Carbon monoxide: Knowing the answer to these six questions could save your life

How does carbon monoxide (CO) affect me?

In a typical year, nearly 400 Americans die from carbon monoxide poisoning, usually in their own home or car. Many of those deaths happen during the winter months, when people are heating their homes and reducing the amount of outside ventilation.

Even if CO levels are not high enough to be fatal, they can produce serious illness.

Where does carbon monoxide come from?

Carbon monoxide is produced by devices that burn fuels.

Your furnace, water heater, stove, space heaters, fireplace, woodstove, charcoal grill, and dryer can be sources of CO, especially if they are not in good working condition or have been installed without proper ventilation.

Vehicle exhaust fumes from attached garages also can become CO hazards.

Using kerosene heaters or charcoal grills indoors, or running a car in a garage can cause CO levels to rise high enough to result in death or serious illness.

How do I know if carbon monoxide is present?

Unlike natural gas or LP gas, which have a characteristic odor added to them to alert you, carbon monoxide has no fumes and no color.

We breathe in CO like normal air with no irritation to our nose or throats. Then, our blood cells attach with CO molecules instead of oxygen molecules, starving our organs from the oxygen they need.

For these reasons, CO is called the silent killer.

The best way to alert you and your family to unsafe levels of CO is to install a carbon monoxide detector. It works like a smoke alarm, sampling the air in your home and creating a loud alarm when levels of the gas are detected.

It’s important to evacuate your home immediately when your CO alarm sounds. While there’s no risk of an explosion, as there would be with natural gas, the effects of CO in your blood are accumulative, and the longer you’re exposed to it the longer it takes to rid your body of its effects.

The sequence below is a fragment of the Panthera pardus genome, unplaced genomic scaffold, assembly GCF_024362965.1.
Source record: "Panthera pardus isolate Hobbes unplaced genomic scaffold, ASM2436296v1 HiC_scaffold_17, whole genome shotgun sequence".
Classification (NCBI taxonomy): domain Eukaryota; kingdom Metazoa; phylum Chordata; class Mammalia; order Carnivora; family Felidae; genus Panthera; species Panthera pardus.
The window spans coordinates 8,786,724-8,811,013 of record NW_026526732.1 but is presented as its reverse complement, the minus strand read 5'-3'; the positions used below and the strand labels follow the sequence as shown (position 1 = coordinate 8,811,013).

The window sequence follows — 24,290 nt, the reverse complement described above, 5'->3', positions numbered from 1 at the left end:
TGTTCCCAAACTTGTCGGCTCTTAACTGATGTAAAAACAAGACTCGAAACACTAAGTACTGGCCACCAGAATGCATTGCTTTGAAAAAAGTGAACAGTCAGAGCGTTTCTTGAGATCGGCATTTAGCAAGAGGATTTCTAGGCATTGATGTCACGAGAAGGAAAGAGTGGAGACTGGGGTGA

What are some symptoms of carbon monoxide poisoning?

Most people with a mild exposure to carbon monoxide experience headaches, fatigue, and nausea. Unfortunately, the symptoms are easily overlooked because they are often flu-like.

Medium exposure can cause you to experience a throbbing headache, drowsiness, disorientation, and an accelerated heart rate.

Extreme exposure usually leads to unconsciousness, convulsions, cardiorespiratory failure, coma, and eventually death.

Too often, death from CO poisoning results with the victim simply falling asleep and never regaining consciousness.

How do I protect myself and my family from carbon monoxide poisoning?

Your garage

  • Always back your car out of the garage to let it warm up. Never leave it running in the confined space of a garage, particularly if the garage is attached to the home.
  • Never run lawnmowers, snowblowers, or other gas-powered engines in confined areas like garages or sheds.
  • Never use ovens or grills to heat your home or garage.

Your car

  • Never dismiss a fender bender as something you’ll get checked later. Even minor collisions can cause breaks in your car’s exhaust system, allowing CO to enter into your passenger area.
  • If you get stuck in deep snow by the side of the road and decide to stay in your car and keep warm with your engine running, be sure to clear snow away from your exhaust pipe. A blocked exhaust pipe can cause CO to back up into your passenger area.

Your home

  • Never use a cooking device—an oven, grill, or camp stove—to heat your home.
  • Install a carbon monoxide alarm on each level of your home as your first line of defense. CO detectors are most effective when used in conjunction with preventive maintenance.
  • Replace old or faulty central heating and air conditioning units with new and improved models.
  • Make sure any heating and air conditioning system is installed by trained professionals with proper ventilation.
  • Maintain your heating and air conditioning system regularly, usually just before each big change of season.

How do you get dangerous levels of carbon monoxide out of a person’s blood?

The treatment for carbon monoxide poisoning is high-dose oxygen. Using higher atmospheric pressure around the body can speed up the effectiveness of the high-dose oxygen treatment.

University of Iowa Hospitals & Clinics has the area’s only multi-person hyperbaric chamber, a capsule that uses a combination of high oxygen levels and high atmospheric pressure to safely and quickly remove dangerous levels of CO from the body.

The Hyperbaric Medicine Facility, staffed 24-hours a day, is large enough for several members of a family to be treated at the same time.

Last reviewed: 
November 2017

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